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Alaska's famed Iditarod is set to begin amid turbulent year
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ANCHORAGE, Alaska  — The 46th running of Alaska's famed Iditarod Trail Sled Dog Race kicks off Saturday amid the most turbulent year ever for the annual long-distance contest that spans mountain ranges, the frozen Yukon River and dangerous sea ice along the Bering Sea coast.

Among the multiple problems: a champion's dog doping scandal, the loss of major sponsor Wells Fargo, discontent among mushers and escalating pressure from animal rights activists, who say the dogs are run to death or left with serious injuries. The Iditarod has had its ups and downs over the decades, but the current storm of troubles is raising questions about the future of the 1,000-mile (1,600-kilometer) race that for many symbolizes the contest between mortals and Alaska's unforgiving nature.

Leo Rasmussen, one of the race's founders, predicted the Iditarod is heading for extinction within the next few years, given an "extreme lack of organization" from its leadership.

"You can only burn so many stumps, you know, and you're done," he says.

Iditarod CEO Stan Hooley acknowledged organizers have weathered a dark time but disagreed the race faces an uncertain future.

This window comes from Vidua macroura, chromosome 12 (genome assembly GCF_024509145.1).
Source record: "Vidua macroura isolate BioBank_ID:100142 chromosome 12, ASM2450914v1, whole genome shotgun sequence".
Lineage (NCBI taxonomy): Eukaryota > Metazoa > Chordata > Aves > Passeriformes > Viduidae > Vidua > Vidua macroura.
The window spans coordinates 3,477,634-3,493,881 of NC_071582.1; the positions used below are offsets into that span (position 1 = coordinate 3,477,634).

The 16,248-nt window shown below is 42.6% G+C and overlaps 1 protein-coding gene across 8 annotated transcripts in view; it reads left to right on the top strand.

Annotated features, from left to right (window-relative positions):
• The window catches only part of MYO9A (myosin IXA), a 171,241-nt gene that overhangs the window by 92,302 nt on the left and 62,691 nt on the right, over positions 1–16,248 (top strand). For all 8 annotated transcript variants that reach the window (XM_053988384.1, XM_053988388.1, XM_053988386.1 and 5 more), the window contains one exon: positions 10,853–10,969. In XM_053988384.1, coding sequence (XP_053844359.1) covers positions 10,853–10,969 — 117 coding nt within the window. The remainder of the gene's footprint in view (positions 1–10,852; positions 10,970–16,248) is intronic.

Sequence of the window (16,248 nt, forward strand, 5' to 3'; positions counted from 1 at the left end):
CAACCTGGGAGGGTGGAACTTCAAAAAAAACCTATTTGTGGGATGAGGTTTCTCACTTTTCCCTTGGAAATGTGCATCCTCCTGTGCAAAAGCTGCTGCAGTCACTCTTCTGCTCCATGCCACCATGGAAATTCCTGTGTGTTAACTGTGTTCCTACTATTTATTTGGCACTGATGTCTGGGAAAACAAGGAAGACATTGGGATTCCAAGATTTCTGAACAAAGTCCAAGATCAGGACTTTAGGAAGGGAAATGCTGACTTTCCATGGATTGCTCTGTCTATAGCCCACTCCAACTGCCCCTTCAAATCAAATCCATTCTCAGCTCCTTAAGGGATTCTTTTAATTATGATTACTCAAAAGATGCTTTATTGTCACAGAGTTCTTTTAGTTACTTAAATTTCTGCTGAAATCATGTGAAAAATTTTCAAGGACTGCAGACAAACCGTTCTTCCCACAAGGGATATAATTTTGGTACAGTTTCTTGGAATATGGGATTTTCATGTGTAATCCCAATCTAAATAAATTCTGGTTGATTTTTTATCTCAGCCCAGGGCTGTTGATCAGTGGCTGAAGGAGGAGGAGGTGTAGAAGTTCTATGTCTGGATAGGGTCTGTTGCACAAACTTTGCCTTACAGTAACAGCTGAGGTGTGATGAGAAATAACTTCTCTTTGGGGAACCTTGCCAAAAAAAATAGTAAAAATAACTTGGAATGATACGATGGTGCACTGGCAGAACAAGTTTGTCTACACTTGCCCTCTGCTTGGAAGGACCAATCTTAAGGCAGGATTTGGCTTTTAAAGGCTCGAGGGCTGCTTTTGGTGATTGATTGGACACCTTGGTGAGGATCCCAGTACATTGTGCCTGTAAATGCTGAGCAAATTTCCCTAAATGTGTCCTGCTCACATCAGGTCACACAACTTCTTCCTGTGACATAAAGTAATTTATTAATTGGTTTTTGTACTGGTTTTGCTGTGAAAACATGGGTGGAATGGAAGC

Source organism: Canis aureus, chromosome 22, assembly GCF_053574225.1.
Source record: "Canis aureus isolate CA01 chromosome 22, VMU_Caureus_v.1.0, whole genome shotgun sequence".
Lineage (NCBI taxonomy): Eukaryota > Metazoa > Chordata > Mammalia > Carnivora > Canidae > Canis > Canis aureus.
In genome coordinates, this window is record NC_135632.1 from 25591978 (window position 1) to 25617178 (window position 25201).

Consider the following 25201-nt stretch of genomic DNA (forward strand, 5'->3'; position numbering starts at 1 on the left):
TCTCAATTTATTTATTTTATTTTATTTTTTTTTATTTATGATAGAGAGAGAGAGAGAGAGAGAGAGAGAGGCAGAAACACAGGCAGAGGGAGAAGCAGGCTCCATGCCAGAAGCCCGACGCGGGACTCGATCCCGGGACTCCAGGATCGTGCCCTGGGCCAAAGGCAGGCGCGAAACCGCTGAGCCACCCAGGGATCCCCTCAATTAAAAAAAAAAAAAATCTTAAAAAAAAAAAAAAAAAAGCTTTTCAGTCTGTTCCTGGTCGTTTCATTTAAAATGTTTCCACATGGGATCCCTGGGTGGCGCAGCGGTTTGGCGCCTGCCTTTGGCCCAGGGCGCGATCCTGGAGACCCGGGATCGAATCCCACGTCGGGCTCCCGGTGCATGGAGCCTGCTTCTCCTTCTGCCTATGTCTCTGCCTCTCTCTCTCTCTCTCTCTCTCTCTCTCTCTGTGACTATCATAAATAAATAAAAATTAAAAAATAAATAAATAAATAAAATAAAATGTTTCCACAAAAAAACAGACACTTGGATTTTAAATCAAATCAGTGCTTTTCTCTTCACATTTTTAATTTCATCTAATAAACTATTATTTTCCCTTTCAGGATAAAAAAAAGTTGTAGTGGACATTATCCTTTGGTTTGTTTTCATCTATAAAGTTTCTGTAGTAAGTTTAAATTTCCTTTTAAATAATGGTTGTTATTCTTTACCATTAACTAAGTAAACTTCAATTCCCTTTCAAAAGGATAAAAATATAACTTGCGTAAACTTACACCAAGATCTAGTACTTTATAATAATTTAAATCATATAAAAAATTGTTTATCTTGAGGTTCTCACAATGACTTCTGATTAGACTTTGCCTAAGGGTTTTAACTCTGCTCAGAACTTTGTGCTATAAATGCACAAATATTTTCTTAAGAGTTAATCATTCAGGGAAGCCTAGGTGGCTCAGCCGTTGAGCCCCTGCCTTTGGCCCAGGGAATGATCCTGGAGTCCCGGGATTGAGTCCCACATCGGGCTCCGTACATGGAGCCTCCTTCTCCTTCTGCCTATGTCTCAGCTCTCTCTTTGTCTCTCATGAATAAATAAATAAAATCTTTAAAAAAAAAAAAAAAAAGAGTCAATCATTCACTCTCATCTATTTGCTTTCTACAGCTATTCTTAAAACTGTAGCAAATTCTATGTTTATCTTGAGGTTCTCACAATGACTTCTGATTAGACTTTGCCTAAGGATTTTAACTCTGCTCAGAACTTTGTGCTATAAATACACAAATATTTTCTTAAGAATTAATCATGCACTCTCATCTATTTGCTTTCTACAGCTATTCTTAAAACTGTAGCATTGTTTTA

"There's always going to be an Iditarod," he said. "I consider this more of a growing process than anything else."

The Iditarod's governing board disclosed in October that four dogs belonging to four-time winner Dallas Seavey tested positive for a banned substance, the opioid painkiller tramadol, after his second-place finish last March behind his father, Mitch Seavey. It faced criticism for not releasing the information sooner.

The Iditarod said it couldn't prove Dallas Seavey administered the drugs to his dogs, and didn't punish him. Since then, the rules have been changed to hold mushers liable for any positive drug test unless they can show something beyond their control happened.

The younger Seavey, who denied administering tramadol to his dogs, also came under scrutiny when the People for the Ethical Treatment of Animals, a longtime race critic, complained about a kennel operated by the musher based on allegations of sick, injured or dead dogs. Local investigators said they found no evidence of animal cruelty in the matter.

Dallas Seavey is sitting out this year's race in protest over the handling of the doping investigation. Instead, he is in Norway to participate in another sled dog race, the Finnmarkslopet, which begins March 9.

The deaths of five dogs connected to last year's race also played a role in increasing pressure from animal rights activists. Three of the deaths occurred during the race, and two dogs died after being dropped from the competition. One got loose from a handler and was hit by a car, and another died as it was flown to Anchorage, likely from hyperthermia. The race went without dog deaths in several recent years.